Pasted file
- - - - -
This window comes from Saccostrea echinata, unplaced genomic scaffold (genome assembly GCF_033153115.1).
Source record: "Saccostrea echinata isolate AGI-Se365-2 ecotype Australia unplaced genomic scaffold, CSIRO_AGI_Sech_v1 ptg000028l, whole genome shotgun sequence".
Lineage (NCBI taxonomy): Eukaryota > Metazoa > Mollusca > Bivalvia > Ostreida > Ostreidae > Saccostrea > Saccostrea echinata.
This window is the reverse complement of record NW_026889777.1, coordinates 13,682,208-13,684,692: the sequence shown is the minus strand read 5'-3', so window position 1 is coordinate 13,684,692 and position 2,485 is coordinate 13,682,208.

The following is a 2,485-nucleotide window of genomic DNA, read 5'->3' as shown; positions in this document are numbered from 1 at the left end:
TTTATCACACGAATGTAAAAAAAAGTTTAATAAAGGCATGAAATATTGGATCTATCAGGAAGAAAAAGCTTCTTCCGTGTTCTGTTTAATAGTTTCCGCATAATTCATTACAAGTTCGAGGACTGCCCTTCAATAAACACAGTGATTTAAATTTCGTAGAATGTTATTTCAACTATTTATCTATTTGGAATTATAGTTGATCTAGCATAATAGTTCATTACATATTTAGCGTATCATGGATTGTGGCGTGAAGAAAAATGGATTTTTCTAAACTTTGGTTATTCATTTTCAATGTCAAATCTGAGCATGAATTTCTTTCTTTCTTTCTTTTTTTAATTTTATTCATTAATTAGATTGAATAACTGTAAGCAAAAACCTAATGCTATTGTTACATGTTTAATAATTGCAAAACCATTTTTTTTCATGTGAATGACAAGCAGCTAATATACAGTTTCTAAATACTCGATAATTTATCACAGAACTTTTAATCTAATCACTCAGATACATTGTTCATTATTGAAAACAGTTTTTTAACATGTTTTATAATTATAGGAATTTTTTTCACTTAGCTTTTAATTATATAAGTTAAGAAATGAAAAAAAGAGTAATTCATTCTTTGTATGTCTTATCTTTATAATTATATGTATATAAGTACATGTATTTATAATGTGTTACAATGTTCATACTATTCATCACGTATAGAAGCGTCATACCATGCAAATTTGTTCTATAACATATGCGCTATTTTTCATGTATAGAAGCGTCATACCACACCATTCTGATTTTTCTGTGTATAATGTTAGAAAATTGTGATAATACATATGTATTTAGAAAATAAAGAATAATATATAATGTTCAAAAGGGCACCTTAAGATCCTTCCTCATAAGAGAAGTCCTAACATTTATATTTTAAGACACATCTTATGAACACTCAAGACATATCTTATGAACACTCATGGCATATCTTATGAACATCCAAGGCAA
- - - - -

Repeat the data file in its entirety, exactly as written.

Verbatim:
This window comes from Saccostrea echinata, unplaced genomic scaffold (genome assembly GCF_033153115.1).
Source record: "Saccostrea echinata isolate AGI-Se365-2 ecotype Australia unplaced genomic scaffold, CSIRO_AGI_Sech_v1 ptg000028l, whole genome shotgun sequence".
Lineage (NCBI taxonomy): Eukaryota > Metazoa > Mollusca > Bivalvia > Ostreida > Ostreidae > Saccostrea > Saccostrea echinata.
This window is the reverse complement of record NW_026889777.1, coordinates 13,682,208-13,684,692: the sequence shown is the minus strand read 5'-3', so window position 1 is coordinate 13,684,692 and position 2,485 is coordinate 13,682,208.

The following is a 2,485-nucleotide window of genomic DNA, read 5'->3' as shown; positions in this document are numbered from 1 at the left end:
TTTATCACACGAATGTAAAAAAAAGTTTAATAAAGGCATGAAATATTGGATCTATCAGGAAGAAAAAGCTTCTTCCGTGTTCTGTTTAATAGTTTCCGCATAATTCATTACAAGTTCGAGGACTGCCCTTCAATAAACACAGTGATTTAAATTTCGTAGAATGTTATTTCAACTATTTATCTATTTGGAATTATAGTTGATCTAGCATAATAGTTCATTACATATTTAGCGTATCATGGATTGTGGCGTGAAGAAAAATGGATTTTTCTAAACTTTGGTTATTCATTTTCAATGTCAAATCTGAGCATGAATTTCTTTCTTTCTTTCTTTTTTTAATTTTATTCATTAATTAGATTGAATAACTGTAAGCAAAAACCTAATGCTATTGTTACATGTTTAATAATTGCAAAACCATTTTTTTTCATGTGAATGACAAGCAGCTAATATACAGTTTCTAAATACTCGATAATTTATCACAGAACTTTTAATCTAATCACTCAGATACATTGTTCATTATTGAAAACAGTTTTTTAACATGTTTTATAATTATAGGAATTTTTTTCACTTAGCTTTTAATTATATAAGTTAAGAAATGAAAAAAAGAGTAATTCATTCTTTGTATGTCTTATCTTTATAATTATATGTATATAAGTACATGTATTTATAATGTGTTACAATGTTCATACTATTCATCACGTATAGAAGCGTCATACCATGCAAATTTGTTCTATAACATATGCGCTATTTTTCATGTATAGAAGCGTCATACCACACCATTCTGATTTTTCTGTGTATAATGTTAGAAAATTGTGATAATACATATGTATTTAGAAAATAAAGAATAATATATAATGTTCAAAAGGGCACCTTAAGATCCTTCCTCATAAGAGAAGTCCTAACATTTATATTTTAAGACACATCTTATGAACACTCAAGACATATCTTATGAACACTCATGGCATATCTTATGAACATCCAAGGCAA